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Account of all the Proceedings in New-York, in relation to the Tea. [1774-04-25] Anonymous. [S4-V1-p0251] [Document Details][Complete Volume]


Account of all the Proceedings in New-York, in relation to the Tea

Page v1:251


In the same Paper, enclosed by Lieutenant Governor Colden to the Earl of Dartmouth, in the preceding Letter, was this additional notice of the same transaction.

Mr. Rivington: You declare your paper is impartial; as such please to insert the following particulars relative to the idle paragraphs in Mr. Gaines' s Gazette of last Monday.

What is the Committee of Observation? By whom were they appointed, and what authority had they to order Captain Chambers, or any body else, to attend them at Mr. Francis' s, or any other place whatsoever? Who says, and upon what authority does he say, that the sense of the city was asked, relatively, either to the sending away Captain Lockyer, or the destruction of the tea on board the London? Has not every London Captain brought tea under the same circumstances? And, if so, what were the Apostates that informed against the unfortunate man, who was threatened with death for obeying the laws of his country? Who were the persons of reputation that were placed below to keep tally, saving one, who acted according to honour and principle? Let us know their names, or else we will dispute their pretensions. What did they get by conducting Captain Lockyer in public through the crowd, but a mortifying disgust in finding he would not even pull off his hat to the insulting huzzas of all the people? all, indeed! when I am persuaded that not one twentieth part joined in such outrage: though "the greatest number were collected at and near the Coffee House, that ever was known in this city." Marvellous indeed, and utterly beyond belief! Much like the narrative in the introduction to this noble and authentic history, wherein the historian informs us that the Nancy' s "maintopmast was sprung and the ship thrown on her beam-ends;" or when he says, the tea on board the London was cast into the river without doing any damage to the ship or cargo. This, too, was undoubtedly effected to the joy of all the friends of liberty and human nature.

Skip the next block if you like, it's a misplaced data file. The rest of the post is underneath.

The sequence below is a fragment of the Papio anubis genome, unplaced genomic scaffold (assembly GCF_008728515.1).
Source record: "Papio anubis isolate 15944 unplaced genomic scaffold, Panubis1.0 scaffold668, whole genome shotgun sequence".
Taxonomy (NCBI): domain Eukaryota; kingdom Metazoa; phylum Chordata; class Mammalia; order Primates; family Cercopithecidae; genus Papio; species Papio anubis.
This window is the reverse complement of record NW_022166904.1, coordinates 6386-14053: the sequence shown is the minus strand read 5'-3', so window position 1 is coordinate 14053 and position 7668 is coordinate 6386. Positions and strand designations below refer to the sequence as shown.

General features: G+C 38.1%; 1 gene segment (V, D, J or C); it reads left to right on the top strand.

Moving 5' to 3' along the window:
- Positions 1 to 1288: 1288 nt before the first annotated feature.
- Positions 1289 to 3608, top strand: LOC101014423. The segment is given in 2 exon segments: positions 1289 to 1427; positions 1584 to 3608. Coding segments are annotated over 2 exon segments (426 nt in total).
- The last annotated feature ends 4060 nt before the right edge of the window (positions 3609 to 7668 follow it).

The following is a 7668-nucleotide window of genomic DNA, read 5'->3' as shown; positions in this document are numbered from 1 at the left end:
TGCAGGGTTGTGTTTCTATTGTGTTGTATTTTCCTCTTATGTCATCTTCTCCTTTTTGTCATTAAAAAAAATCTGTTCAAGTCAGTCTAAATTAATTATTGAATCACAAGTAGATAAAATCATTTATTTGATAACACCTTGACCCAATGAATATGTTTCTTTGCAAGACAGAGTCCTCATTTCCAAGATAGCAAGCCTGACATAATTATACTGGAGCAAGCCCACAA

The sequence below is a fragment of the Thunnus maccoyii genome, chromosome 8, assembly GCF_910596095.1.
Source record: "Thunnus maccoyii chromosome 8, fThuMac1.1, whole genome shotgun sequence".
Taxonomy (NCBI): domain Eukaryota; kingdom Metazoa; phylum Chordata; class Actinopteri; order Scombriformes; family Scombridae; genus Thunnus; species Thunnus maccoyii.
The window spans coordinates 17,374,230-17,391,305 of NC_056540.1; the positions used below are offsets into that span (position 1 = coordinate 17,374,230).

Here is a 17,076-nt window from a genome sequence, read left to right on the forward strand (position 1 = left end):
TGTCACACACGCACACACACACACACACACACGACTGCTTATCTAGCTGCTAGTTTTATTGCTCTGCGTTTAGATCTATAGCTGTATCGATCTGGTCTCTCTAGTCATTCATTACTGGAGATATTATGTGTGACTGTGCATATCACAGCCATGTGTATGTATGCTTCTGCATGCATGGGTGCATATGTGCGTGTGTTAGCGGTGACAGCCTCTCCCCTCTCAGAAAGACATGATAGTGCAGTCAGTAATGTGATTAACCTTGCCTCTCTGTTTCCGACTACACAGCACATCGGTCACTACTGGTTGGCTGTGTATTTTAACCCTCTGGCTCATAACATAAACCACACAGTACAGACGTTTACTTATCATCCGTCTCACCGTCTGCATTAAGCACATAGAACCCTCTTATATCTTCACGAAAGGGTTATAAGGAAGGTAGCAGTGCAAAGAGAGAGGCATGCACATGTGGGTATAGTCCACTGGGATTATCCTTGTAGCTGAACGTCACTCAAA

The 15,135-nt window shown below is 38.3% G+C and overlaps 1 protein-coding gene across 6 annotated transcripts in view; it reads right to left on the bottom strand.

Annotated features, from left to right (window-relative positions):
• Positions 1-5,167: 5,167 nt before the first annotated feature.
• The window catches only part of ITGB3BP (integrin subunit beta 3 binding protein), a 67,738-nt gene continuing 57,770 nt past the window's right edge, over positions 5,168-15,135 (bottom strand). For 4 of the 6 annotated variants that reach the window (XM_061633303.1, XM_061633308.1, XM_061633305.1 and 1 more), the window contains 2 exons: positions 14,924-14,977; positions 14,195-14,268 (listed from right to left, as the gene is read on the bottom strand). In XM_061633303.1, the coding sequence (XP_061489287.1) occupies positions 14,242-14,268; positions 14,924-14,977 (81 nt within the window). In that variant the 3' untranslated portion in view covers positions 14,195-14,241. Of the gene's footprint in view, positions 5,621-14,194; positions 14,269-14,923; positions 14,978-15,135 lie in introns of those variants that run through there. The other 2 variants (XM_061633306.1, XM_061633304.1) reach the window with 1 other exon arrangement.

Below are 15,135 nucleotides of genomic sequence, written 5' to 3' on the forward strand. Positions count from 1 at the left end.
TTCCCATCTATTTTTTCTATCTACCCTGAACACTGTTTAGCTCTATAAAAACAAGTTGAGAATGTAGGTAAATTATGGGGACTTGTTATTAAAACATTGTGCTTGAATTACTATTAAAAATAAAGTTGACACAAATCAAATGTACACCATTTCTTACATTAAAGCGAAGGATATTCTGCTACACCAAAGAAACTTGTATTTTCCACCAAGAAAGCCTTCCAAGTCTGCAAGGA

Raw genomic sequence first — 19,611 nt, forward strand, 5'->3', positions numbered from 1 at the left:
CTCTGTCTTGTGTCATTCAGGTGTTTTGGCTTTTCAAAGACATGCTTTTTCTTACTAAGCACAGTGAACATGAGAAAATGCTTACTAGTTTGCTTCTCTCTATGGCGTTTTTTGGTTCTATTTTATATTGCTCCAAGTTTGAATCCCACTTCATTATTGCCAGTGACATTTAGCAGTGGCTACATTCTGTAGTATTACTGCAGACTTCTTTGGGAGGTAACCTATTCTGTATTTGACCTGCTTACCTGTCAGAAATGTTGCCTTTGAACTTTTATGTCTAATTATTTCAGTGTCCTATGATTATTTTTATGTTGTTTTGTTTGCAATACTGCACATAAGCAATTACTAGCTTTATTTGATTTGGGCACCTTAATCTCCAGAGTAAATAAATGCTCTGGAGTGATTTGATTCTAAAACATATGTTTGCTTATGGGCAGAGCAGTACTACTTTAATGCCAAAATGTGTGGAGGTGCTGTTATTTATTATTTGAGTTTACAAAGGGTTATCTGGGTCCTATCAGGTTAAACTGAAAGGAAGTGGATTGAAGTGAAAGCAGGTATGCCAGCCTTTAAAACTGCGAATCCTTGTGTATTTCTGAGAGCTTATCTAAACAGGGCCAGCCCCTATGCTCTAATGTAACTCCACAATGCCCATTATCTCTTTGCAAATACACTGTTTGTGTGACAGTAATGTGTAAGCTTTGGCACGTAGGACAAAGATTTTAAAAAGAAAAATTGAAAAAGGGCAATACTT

But, Mr. Printer, to end the matter for the present. Who says that all the bells were rung on this solemn occasion? when it is asserted that several did not ring at all; and that several others did not ring but by means of fellows breaking into churches where they had no business, and for which they ought, and every good man hopes, so far as I know, that they will be prosecuted according to law.

I wish the Printers of public Chronicles would be cautious of disgracing their papers by publishing party relations. While they adhere to matters of fact, ' tis all well; but when they expand their columns to either patriot or ministerial minions, without any known evidence — nay, contrary to the truth of fact — they must not, they cannot, they shall not hope to escape the animadversions of a lover of Constitutional liberty, but a sworn foe to Coblers and Tailors, so long as they take upon their everlasting and unmeasurable shoulders, the power of directing the loyal and sensible inhabitants of the city and Province of New York.

April 25, 1774.


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Account of all the Proceedings in New-York, in relation to the Tea. [1774-04-25] Anonymous. [S4-V1-p0251] [Document Details][Complete Volume]



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